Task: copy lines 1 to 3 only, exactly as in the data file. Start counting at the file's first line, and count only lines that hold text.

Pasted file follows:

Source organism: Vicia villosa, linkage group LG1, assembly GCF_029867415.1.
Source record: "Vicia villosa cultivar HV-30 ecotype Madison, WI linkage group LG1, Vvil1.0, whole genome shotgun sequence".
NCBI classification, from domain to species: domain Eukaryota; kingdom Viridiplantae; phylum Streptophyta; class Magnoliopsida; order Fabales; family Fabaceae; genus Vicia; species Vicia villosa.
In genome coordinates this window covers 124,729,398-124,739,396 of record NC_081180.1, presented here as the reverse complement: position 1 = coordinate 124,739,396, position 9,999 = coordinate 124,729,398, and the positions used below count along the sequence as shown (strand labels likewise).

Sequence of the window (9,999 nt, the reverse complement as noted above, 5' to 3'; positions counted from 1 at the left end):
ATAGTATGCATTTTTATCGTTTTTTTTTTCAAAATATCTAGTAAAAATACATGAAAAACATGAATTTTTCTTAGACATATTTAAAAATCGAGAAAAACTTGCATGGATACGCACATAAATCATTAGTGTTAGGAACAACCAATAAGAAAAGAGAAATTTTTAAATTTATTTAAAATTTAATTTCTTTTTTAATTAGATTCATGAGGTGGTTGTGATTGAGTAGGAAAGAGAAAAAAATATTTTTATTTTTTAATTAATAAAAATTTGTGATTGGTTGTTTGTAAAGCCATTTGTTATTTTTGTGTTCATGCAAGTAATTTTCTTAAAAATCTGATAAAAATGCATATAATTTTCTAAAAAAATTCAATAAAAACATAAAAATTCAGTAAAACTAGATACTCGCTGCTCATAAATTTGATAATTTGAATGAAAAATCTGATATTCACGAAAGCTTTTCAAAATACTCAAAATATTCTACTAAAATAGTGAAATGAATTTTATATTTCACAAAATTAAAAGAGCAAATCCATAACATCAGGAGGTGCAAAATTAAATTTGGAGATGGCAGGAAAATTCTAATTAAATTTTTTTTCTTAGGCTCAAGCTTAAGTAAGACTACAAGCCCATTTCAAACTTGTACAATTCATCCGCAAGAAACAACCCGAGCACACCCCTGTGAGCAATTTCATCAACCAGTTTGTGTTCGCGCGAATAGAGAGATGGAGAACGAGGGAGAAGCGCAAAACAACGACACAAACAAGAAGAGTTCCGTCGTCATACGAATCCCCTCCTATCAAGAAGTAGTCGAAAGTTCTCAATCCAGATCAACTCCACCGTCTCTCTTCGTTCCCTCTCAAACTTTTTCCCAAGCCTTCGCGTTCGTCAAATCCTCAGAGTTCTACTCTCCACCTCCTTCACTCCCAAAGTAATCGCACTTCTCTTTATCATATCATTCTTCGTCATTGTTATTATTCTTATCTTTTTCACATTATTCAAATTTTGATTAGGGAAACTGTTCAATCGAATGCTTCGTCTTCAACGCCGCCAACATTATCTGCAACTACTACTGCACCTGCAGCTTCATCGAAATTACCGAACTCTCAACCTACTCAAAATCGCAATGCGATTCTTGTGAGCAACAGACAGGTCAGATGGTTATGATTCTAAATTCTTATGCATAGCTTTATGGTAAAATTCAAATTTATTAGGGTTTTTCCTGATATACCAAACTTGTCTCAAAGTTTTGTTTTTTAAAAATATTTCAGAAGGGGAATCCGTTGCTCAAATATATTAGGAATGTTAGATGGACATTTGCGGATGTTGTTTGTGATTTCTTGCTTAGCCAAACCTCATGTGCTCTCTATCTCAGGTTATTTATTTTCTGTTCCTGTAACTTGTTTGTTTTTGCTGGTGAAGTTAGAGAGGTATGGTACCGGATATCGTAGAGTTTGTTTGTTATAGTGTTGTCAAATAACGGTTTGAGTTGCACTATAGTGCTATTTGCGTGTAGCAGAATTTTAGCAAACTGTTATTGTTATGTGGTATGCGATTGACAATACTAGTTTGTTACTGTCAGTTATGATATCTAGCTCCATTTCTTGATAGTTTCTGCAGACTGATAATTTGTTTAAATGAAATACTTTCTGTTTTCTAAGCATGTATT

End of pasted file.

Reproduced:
Source organism: Vicia villosa, linkage group LG1, assembly GCF_029867415.1.
Source record: "Vicia villosa cultivar HV-30 ecotype Madison, WI linkage group LG1, Vvil1.0, whole genome shotgun sequence".
NCBI classification, from domain to species: domain Eukaryota; kingdom Viridiplantae; phylum Streptophyta; class Magnoliopsida; order Fabales; family Fabaceae; genus Vicia; species Vicia villosa.